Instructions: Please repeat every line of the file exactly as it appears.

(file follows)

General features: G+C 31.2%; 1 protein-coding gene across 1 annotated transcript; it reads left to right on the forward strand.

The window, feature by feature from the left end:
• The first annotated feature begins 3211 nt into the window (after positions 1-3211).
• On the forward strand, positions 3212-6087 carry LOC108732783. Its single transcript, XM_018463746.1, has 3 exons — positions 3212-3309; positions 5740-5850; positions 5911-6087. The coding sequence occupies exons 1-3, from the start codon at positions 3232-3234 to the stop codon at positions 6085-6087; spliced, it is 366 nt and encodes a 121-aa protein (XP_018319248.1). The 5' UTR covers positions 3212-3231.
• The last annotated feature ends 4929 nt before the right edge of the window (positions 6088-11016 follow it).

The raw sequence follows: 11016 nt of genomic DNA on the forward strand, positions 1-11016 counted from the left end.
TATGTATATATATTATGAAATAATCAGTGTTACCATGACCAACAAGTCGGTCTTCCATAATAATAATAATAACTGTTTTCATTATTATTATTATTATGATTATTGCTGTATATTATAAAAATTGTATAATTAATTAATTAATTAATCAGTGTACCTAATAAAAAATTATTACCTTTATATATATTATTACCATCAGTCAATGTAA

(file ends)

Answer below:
General features: G+C 31.2%; 1 protein-coding gene across 1 annotated transcript; it reads left to right on the forward strand.

The window, feature by feature from the left end:
• The first annotated feature begins 3211 nt into the window (after positions 1-3211).
• On the forward strand, positions 3212-6087 carry LOC108732783. Its single transcript, XM_018463746.1, has 3 exons — positions 3212-3309; positions 5740-5850; positions 5911-6087. The coding sequence occupies exons 1-3, from the start codon at positions 3232-3234 to the stop codon at positions 6085-6087; spliced, it is 366 nt and encodes a 121-aa protein (XP_018319248.1). The 5' UTR covers positions 3212-3231.
• The last annotated feature ends 4929 nt before the right edge of the window (positions 6088-11016 follow it).

The raw sequence follows: 11016 nt of genomic DNA on the forward strand, positions 1-11016 counted from the left end.
TATGTATATATATTATGAAATAATCAGTGTTACCATGACCAACAAGTCGGTCTTCCATAATAATAATAATAACTGTTTTCATTATTATTATTATTATGATTATTGCTGTATATTATAAAAATTGTATAATTAATTAATTAATTAATCAGTGTACCTAATAAAAAATTATTACCTTTATATATATTATTACCATCAGTCAATGTAA